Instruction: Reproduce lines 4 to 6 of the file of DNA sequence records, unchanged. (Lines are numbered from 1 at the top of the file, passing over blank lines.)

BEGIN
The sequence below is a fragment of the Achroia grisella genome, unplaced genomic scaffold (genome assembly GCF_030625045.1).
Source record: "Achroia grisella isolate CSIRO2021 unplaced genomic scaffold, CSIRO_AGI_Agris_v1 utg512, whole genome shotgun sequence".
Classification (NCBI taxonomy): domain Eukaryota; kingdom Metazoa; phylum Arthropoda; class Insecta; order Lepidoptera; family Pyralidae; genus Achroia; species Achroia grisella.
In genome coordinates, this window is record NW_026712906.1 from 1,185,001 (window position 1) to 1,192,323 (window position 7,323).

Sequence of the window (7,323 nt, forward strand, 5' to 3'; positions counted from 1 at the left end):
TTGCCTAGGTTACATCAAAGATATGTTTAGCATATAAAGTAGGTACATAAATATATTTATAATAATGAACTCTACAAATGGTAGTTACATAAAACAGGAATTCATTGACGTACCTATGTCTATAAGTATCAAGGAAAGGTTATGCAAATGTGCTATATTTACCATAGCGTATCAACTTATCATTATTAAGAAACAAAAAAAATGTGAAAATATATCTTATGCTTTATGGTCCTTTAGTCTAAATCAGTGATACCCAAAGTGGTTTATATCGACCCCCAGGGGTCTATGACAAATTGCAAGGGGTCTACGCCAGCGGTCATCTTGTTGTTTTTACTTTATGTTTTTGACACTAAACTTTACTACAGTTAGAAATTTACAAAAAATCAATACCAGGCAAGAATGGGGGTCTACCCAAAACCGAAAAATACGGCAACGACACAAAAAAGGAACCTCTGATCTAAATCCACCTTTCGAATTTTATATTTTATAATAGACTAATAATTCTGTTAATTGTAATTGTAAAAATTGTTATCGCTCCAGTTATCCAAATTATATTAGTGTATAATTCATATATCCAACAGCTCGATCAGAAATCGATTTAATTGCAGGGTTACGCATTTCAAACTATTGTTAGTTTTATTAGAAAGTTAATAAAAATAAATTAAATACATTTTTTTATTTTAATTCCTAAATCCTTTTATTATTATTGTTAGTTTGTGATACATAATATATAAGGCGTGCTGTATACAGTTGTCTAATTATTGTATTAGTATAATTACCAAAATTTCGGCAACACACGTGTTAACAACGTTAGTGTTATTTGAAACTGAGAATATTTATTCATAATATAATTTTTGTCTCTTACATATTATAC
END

In genome coordinates, this window is record NW_026712906.1 from 1,185,001 (window position 1) to 1,192,323 (window position 7,323).

Sequence of the window (7,323 nt, forward strand, 5' to 3'; positions counted from 1 at the left end):
TTGCCTAGGTTACATCAAAGATATGTTTAGCATATAAAGTAGGTACATAAATATATTTATAATAATGAACTCTACAAATGGTAGTTACATAAAACAGGAATTCATTGACGTACCTATGTCTATAAGTATCAAGGAAAGGTTATGCAAATGTGCTATATTTACCATAGCGTATCAACTTATCATTATTAAGAAACAAAAAAAATGTGAAAATATATCTTATGCTTTATGGTCCTTTAGTCTAAATCAGTGATACCCAAAGTGGTTTATATCGACCCCCAGGGGTCTATGACAAATTGCAAGGGGTCTACGCCAGCGGTCATCTTGTTGTTTTTACTTTATGTTTTTGACACTAAACTTTACTACAGTTAGAAATTTACAAAAAATCAATACCAGGCAAGAATGGGGGTCTACCCAAAACCGAAAAATACGGCAACGACACAAAAAAGGAACCTCTGATCTAAATCCACCTTTCGAATTTTATATTTTATAATAGACTAATAATTCTGTTAATTGTAATTGTAAAAATTGTTATCGCTCCAGTTATCCAAATTATATTAGTGTATAATTCATATATCCAACAGCTCGATCAGAAATCGATTTAATTGCAGGGTTACGCATTTCAAACTATTGTTAGTTTTATTAGAAAGTTAATAAAAATAAATTAAATACATTTTTTTATTTTAATTCCTAAATCCTTTTATTATTATTGTTAGTTTGTGATACATAATATATAAGGCGTGCTGTATACAGTTGTCTAATTATTGTATTAGTATAATTACCAAAATTTCGGCAACACACGTGTTAACAACGTTAGTGTTATTTGAAACTGAGAATATTTATTCATAATATAATTTTTGTCTCTTACATATTATAC